By Yves Engler
The foreign affairs critic of Canada’s social democratic NDP, Heather McPherson, recently published a statement critical of the aggressively racist new Israeli government. It decried “rising anti-Semitism” but ignored Jewish supremacy.
But this is how B’Tselem described Israel in a landmark report two years ago: “A regime of Jewish supremacy between the Jordan River and the Mediterranean Sea: this is apartheid.” Israel’s top human rights group recognizes that dozens of laws discriminate against the indigenous Palestinians and in favour of Jews. “In the entire area between the Mediterranean Sea and the Jordan River, the Israeli regime implements laws, practices and state violence designed to cement the supremacy of one group – Jews – over another – Palestinians”, notes B’Tselem.
“A regime of Jewish supremacy between the Jordan River and the Mediterranean Sea: this is apartheid.”
Recently Prime Minister Benjamin Netanyahu tweeted that Jews have an “exclusive” right to all of Palestine and some of Syria while a Knesset Member of his Likud party declared, “I do not feel any need to justify myself for the fact that I, in the Jewish state, prefer Jews.” The main far-right party in the government is also not coy about its supremacism. Their name is Jewish Power.
Replace the word “Jews” or “Jewish” with “White(s)” in the above statements and most people would understand the racist and supremacist words for what they are.
But the “NDP Statement on extremism within Israel’s new government” didn’t mention either Jewish supremacy or the Jewish Power party name. It did, however, raise the specter of what the apartheid lobby regularly cites to promote Jewish supremacy in Israel. The NDP statement says, “we are witnessing rising antisemitism”, which it links to how “far-right groups are gaining ground around the world.”
Does Jewish Power’s rise have more to do with the far right in North America and Europe or the colonial supremacist logic of Zionism? Is Jewish Power in fact part of the far right?
In “For the Israeli Right, the New Government Represents a Return to Its Fascist Roots” Richard Silverstein traces the hardline supremacists in the new government to pre-state Zionist Revisionism leader Ze’ev Jabotinsky and “the fascist ideology that inspired major sections of the movement during its formative years a century ago.” Jewish Power leader Itamar Ben Gvir is an avowed follower of deceased Brooklyn-born extremist Rabbi Meir Kahane who “was obsessed with Jewish racial purity.”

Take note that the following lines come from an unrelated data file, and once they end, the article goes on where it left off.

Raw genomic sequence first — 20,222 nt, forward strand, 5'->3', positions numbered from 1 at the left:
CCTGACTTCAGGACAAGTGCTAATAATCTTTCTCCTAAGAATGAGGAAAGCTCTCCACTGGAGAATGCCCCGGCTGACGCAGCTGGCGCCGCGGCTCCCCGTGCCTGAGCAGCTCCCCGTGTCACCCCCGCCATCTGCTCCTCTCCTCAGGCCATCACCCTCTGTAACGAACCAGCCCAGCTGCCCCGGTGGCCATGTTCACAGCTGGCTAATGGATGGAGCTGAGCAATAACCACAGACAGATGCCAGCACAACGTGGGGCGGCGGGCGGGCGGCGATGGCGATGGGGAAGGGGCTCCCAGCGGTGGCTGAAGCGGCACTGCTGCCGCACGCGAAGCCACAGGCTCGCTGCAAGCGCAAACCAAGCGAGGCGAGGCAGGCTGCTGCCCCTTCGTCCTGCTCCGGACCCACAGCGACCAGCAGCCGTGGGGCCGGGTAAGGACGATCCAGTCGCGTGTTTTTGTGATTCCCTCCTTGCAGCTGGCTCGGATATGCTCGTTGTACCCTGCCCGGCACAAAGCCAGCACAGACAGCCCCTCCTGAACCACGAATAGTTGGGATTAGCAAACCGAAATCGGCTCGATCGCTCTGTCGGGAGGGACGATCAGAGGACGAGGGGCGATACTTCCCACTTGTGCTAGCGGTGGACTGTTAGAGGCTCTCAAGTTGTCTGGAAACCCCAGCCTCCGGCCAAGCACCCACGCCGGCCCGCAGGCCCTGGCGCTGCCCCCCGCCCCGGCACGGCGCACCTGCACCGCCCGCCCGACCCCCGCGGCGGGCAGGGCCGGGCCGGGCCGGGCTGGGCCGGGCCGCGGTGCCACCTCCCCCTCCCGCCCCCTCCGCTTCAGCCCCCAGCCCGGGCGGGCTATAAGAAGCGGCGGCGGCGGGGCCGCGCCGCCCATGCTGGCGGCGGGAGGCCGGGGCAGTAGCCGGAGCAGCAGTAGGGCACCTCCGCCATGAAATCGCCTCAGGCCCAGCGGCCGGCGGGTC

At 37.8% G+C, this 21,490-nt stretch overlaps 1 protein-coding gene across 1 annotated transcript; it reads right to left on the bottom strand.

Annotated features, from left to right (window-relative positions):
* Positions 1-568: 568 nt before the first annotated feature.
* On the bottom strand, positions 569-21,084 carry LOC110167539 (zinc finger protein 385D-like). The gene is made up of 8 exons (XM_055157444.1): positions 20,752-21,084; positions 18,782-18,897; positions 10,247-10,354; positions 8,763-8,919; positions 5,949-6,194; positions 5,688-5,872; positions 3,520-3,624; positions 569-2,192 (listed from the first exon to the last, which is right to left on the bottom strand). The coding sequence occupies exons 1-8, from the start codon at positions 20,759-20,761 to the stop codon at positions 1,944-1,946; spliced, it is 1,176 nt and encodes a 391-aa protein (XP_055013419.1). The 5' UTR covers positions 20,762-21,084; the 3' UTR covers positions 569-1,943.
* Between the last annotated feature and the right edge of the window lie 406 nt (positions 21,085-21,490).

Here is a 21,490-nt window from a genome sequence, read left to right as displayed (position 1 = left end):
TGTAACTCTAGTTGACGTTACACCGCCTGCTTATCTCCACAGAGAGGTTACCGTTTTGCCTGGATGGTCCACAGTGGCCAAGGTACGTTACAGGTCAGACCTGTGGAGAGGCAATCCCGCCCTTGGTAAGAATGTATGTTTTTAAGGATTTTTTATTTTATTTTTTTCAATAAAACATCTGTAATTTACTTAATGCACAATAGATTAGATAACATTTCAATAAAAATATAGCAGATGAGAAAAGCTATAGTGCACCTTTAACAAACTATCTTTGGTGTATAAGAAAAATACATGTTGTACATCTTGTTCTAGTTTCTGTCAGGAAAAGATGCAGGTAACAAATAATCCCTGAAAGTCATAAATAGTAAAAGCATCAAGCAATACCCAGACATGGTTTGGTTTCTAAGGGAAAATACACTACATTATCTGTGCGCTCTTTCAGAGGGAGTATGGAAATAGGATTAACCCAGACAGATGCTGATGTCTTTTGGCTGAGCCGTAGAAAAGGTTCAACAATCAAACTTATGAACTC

Canadians trying to understand the rise of supremacist extremists in Israel should recognize Canada’s contribution. Alongside numerous forms of customary diplomatic/economic/security support, the Justin Trudeau government has proffered many types of unconventional backing for Israeli racism, including celebrating Canadians fighting in its military, appointing a “special envoy” to protect Israel from criticism, withdrawing from a major UN conference on racism to placate Israel’s supporters, saying Canada would act as an “asset” for Israel if it gained a UN Security Council seat, spending hundreds of thousands of dollars to stop consumers from knowing where wines are produced to obscure Israeli land theft, etc.
In an unparalleled form of support, registered charities raise over a quarter billion dollars a year for initiatives in a country with a GDP per capita equal to Canada’s. Revenue Canada subsidizes donations to a number of groups set up by or close to ministers in the new extremist government. Gvir’s close political partner Benzie Gopstein leads the racist and homophobic Lehava, which offers Canadian donors tax receipts. So does the Palestinian home demolition NGO Regavim, which was established by new extremist minister Bezalel Smotrich.
Directly and indirectly, Canada has empowered supremacist extremists in Israel. Simply by treating Israel as a run-of-the-mill ally, Ottawa could curtail its expansionism. While technically easy, the political obstacles are multifold. One hurdle is the apartheid lobby’s ability to undercut Palestine solidarity by framing supremacism as defensive. Accurate labeling would undercut their victim framing.
In “Debating the IHRA and Anti-Semitism: Why the CIJA Lost” Independent Jewish Voices member Michelle Weinroth describes how CIJA Vice President Richard Marceau and former Canadian Jewish Congress head Bernie Farber “were left tongue-tied” when a panelist in a 2020 debate described Zionism as Jewish supremacy. Unable to refute the claim, Weinroth suggests “they experienced a certain ‘Zionist’ fragility.”
It’s remarkable how often Israel supporters on social media call Palestine solidarity commentators antisemitic without being labeled Jewish supremacists. Which is generally more apt? And what’s responsible for more injustice today?
While it may be jarring to explicitly counterpose the impacts of antisemitism and Jewish supremacy, the Israel lobby regularly does so, albeit implicitly. For instance, we often hear that it’s antisemitic for Palestine solidarity campaigners to make Jewish Canadians feel uncomfortable about their Zionist (supremacist) views. In other words, we should prioritize the feelings of Canadians promoting a supremacist ideology/state over the Palestinians killed and dispossessed by it.
Irrespective of whether one is comfortable employing the term Jewish supremacy the language status quo is unacceptable. We need to find words appropriate to ending Canada’s promotion of Israeli apartheid.
I support this new government, with its Torah centred administration.